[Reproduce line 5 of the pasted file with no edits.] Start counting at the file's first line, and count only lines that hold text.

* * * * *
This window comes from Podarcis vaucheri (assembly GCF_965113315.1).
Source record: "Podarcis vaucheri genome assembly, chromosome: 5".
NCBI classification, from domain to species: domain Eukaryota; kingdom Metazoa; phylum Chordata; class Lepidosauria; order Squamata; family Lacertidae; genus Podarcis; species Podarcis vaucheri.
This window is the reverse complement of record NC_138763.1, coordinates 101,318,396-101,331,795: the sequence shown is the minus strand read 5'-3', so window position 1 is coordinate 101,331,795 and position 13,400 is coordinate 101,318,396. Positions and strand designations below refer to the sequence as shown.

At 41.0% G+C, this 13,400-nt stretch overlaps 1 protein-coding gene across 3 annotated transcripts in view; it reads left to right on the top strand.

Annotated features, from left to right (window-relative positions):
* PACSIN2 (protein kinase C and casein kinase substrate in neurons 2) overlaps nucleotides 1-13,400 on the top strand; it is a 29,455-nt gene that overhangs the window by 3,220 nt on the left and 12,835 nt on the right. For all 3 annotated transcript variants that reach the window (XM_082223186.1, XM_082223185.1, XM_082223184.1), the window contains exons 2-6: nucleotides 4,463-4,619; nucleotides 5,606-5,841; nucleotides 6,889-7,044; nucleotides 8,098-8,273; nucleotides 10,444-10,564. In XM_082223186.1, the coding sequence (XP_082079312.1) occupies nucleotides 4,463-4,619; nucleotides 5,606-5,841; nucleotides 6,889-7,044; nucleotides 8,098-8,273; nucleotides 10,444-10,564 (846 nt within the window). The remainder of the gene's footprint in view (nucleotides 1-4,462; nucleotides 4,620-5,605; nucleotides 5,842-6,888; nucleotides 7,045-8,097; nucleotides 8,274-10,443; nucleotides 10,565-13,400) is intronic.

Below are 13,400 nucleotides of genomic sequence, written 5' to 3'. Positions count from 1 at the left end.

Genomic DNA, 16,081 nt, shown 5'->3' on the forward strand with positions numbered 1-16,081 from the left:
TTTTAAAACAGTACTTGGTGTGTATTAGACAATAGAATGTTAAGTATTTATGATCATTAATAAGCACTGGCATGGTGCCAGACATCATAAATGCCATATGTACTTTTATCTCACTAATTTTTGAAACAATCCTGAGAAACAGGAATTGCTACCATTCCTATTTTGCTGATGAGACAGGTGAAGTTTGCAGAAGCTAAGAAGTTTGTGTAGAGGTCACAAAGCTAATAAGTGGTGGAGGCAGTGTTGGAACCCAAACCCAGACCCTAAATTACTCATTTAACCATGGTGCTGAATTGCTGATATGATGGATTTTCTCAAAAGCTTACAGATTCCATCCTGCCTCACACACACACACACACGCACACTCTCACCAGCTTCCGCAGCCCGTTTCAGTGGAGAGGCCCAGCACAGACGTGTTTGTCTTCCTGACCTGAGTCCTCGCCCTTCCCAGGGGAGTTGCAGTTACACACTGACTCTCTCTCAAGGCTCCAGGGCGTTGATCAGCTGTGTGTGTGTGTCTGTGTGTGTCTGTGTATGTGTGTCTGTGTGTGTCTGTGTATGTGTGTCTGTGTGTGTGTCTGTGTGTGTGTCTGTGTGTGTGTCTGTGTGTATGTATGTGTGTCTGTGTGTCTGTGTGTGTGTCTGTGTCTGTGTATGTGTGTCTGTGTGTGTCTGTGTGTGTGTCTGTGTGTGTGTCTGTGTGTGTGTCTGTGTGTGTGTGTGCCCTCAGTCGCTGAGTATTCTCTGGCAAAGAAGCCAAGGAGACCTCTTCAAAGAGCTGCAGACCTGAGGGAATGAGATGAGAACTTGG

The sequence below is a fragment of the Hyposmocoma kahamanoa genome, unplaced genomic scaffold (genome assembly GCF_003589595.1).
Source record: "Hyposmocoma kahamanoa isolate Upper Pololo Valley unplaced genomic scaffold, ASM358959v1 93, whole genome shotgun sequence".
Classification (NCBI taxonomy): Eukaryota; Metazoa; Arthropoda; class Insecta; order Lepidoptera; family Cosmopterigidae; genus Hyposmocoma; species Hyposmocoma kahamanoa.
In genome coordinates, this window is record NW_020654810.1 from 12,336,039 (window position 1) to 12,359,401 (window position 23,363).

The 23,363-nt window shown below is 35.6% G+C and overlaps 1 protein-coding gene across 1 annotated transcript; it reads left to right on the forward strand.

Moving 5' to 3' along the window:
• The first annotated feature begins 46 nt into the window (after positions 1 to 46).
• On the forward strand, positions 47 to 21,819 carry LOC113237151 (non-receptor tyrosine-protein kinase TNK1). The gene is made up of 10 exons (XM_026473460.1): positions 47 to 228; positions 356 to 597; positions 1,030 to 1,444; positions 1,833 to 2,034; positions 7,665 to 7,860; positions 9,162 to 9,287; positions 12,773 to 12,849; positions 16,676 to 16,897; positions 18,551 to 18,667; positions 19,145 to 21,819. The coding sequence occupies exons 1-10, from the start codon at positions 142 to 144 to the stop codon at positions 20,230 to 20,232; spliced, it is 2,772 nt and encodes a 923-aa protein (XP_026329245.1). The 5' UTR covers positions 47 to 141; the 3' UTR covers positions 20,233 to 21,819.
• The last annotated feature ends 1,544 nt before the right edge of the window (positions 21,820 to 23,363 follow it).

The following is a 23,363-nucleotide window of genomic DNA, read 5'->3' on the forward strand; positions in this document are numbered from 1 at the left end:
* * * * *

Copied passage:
At 41.0% G+C, this 13,400-nt stretch overlaps 1 protein-coding gene across 3 annotated transcripts in view; it reads left to right on the top strand.